Reddit launched its official Ask Me Anything mobile app for iOS and Android.
Recommended if You Like is Boing Boing's weekly podcast of Brian Heater's cafe conversations with musicians, cartoonists, writers, and other creative types.
Come spend 45 minutes in the Red Hook living room shared by Hospitality's singer and percussionist a day after the launch of their sophomore record. The expectations are elevated this time out, after the healthy amount of buzz generated by the band's self-titled indie-pop debut. You wouldn't know it from outward appearances, however. All is calm in the Brooklyn band's apartment. Dinner is on the stove and Michel is halfway through Psychotic Reactions and Carburetor Dung. The tour, after all, is still a few months away.
Isabel Greenberg is a writer and illustrator who lives and works in North London. In her graphic novel The Encyclopedia of Early Earth, Greenberg combines art, mythology, and humor to tell a story of star-crossed love. It takes readers back to a time before history began, when another—now forgotten—civilization thrived. The people who roamed Early Earth were much like us: curious, emotional, funny, ambitious, and vulnerable. In this series of illustrated and linked tales, Greenberg chronicles the explorations of a young man as he paddles from his home in the North Pole to the South Pole in search of a missing piece of his soul. There, he meets his true love, but their romance is ill-fated. Early Earth's unusual and finicky polarity means the lovers can never touch.
For nine years the popular website Futility Closet has collected arresting curiosities in history, literature, language, art, philosophy, and mathematics. This book presents the best of them: pipe-smoking robots, clairvoyant pennies, zoo jailbreaks, literary cannibals, corned beef in space, revolving squirrels, disappearing Scottish lighthouse keepers, reincarnated pussycats, dueling Churchills, horse spectacles, onrushing molasses, and hundreds more. Plus the obscure words, odd inventions, puzzles and paradoxes that have made the website a quirky favorite with millions of readers -- hundreds of examples of the marvelous, the diverting, and the strange, now in a portable format to occupy your idle hours.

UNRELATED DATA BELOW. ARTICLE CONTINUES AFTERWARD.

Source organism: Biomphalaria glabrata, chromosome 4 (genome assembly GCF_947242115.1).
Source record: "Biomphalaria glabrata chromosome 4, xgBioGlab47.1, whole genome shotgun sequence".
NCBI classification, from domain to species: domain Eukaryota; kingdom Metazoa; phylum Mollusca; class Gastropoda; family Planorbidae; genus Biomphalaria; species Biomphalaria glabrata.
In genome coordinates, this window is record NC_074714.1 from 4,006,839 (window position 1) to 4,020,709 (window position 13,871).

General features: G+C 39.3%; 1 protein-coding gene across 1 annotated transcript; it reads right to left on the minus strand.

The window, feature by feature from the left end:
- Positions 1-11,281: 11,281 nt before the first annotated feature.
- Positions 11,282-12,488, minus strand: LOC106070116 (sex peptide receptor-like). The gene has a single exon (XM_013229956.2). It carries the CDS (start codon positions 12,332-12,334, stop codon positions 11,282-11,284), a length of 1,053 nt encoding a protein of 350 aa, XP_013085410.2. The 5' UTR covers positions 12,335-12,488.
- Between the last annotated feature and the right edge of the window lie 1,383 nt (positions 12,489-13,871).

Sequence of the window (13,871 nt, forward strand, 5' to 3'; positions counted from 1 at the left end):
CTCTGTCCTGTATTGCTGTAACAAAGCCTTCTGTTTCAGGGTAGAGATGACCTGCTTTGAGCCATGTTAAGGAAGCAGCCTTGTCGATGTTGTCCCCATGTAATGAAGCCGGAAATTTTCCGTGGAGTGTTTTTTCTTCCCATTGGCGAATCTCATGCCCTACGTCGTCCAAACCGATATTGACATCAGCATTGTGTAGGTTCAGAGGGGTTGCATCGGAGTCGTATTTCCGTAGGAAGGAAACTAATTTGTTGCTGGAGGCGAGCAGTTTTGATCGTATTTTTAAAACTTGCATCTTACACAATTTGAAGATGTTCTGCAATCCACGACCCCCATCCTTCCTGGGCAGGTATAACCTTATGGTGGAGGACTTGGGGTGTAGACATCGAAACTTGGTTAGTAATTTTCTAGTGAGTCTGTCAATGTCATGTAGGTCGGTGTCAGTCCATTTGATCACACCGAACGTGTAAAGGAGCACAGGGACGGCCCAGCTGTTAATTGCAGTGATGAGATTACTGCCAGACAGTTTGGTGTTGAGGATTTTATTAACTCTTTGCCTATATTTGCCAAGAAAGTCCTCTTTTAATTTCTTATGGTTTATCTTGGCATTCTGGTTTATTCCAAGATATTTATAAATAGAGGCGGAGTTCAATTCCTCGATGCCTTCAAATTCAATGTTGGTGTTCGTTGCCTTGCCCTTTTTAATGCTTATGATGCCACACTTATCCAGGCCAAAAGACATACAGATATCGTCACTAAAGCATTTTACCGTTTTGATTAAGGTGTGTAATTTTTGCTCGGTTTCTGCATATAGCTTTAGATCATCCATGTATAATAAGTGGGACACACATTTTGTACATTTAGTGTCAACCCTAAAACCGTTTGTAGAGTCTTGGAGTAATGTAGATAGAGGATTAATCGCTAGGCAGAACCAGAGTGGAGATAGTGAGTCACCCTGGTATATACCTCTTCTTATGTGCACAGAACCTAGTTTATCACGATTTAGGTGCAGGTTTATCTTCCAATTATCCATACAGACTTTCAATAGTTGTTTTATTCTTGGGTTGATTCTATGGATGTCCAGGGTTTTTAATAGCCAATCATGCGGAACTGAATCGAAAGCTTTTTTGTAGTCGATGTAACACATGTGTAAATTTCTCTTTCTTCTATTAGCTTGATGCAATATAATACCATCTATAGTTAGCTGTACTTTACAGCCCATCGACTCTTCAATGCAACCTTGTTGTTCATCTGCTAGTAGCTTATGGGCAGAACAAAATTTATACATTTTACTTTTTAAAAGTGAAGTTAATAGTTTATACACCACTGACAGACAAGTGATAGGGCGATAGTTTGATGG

Here's my interview with Greg about his new book and his new career as a full-time curator of curiosities.
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In this episode of Gweek we talked with Toby Barlow, the author of the novel Sharp Teeth, which was notable for being an epic poem about werewolves in LA. We discussed his new novel, Babayaga, which takes place in 1959 Paris. It's got a CIA-funded literary magazine, weaponized LSD, a disenchanted American advertising executive, Russian witches, and a police detective who doesn't let the fact that he's been turned into a flea stop him from solving a gruesome murder case. We also discussed Slap Shot, an overlooked 1977 movie about a down-and-out hockey team starring Paul Newman, international mobile Internet cost-saving tips, the joy of playing Bridge with people in the same room, and how losing an iTunes password obliterated Toby's desire to listen to music.
Interview with Jim Mickle, director of "We Are What We Are," a horror film in the guise of a serious drama
Join me this Monday for a MAKE Special Event: a live Google Hangout with Bre Pettis, co-founder of MakerBot, the 3D printer company. We will discuss the latest technologies being developed by MakerBot, including the new digitizer and more!
Despite appearances to the contrary, sinister things are happening behind the squeaky-clean facade of Barrington, Colorado.Read the rest
Josh Kaufman is the author of the new book, The First 20 Hours: How to Learn Anything... Fast. I interviewed him about the art of rapid skill acquisition.
Do you find yourself staying interested in most of the things you start? If not, what has held your interest for many years?
I'm curious about many – often wildly different – things, so I like to explore new projects and skills as often as I can. I usually find something valuable enough in my early exploration to keep at it: I've been doing research on general business principles for over eight years now. My early interest in the web lead to my first career out of school, as well as my current work as an author / researcher / entrepreneur, which requires me to be a jack-of-all-trades. I just learned how to program in Ruby, so I'm coding quite a bit. I love the process of making something from nothing, and learning as I build.
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